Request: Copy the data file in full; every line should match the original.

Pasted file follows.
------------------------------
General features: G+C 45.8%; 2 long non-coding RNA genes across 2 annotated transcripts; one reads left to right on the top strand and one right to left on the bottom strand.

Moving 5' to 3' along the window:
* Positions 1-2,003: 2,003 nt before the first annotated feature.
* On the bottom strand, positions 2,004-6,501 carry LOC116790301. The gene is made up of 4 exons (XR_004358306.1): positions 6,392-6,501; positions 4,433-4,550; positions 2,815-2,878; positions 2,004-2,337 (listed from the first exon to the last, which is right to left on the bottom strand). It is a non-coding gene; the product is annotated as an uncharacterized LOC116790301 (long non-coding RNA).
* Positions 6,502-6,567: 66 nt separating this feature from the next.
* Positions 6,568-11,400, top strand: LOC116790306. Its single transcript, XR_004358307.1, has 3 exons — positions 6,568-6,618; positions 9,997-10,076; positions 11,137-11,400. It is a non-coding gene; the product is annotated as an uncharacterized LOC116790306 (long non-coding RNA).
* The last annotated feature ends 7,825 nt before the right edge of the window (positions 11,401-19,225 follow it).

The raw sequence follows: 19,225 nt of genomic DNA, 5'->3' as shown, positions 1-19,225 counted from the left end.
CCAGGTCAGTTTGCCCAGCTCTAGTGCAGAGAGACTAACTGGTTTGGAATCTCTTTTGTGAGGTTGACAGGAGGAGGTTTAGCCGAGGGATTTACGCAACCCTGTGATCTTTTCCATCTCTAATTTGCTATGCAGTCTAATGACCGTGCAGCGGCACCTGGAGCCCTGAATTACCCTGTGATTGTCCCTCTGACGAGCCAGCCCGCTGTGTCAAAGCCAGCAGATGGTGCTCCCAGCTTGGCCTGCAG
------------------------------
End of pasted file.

General features: G+C 45.8%; 2 long non-coding RNA genes across 2 annotated transcripts; one reads left to right on the top strand and one right to left on the bottom strand.

Moving 5' to 3' along the window:
* Positions 1-2,003: 2,003 nt before the first annotated feature.
* On the bottom strand, positions 2,004-6,501 carry LOC116790301. The gene is made up of 4 exons (XR_004358306.1): positions 6,392-6,501; positions 4,433-4,550; positions 2,815-2,878; positions 2,004-2,337 (listed from the first exon to the last, which is right to left on the bottom strand). It is a non-coding gene; the product is annotated as an uncharacterized LOC116790301 (long non-coding RNA).
* Positions 6,502-6,567: 66 nt separating this feature from the next.
* Positions 6,568-11,400, top strand: LOC116790306. Its single transcript, XR_004358307.1, has 3 exons — positions 6,568-6,618; positions 9,997-10,076; positions 11,137-11,400. It is a non-coding gene; the product is annotated as an uncharacterized LOC116790306 (long non-coding RNA).
* The last annotated feature ends 7,825 nt before the right edge of the window (positions 11,401-19,225 follow it).

The raw sequence follows: 19,225 nt of genomic DNA, 5'->3' as shown, positions 1-19,225 counted from the left end.
CCAGGTCAGTTTGCCCAGCTCTAGTGCAGAGAGACTAACTGGTTTGGAATCTCTTTTGTGAGGTTGACAGGAGGAGGTTTAGCCGAGGGATTTACGCAACCCTGTGATCTTTTCCATCTCTAATTTGCTATGCAGTCTAATGACCGTGCAGCGGCACCTGGAGCCCTGAATTACCCTGTGATTGTCCCTCTGACGAGCCAGCCCGCTGTGTCAAAGCCAGCAGATGGTGCTCCCAGCTTGGCCTGCAG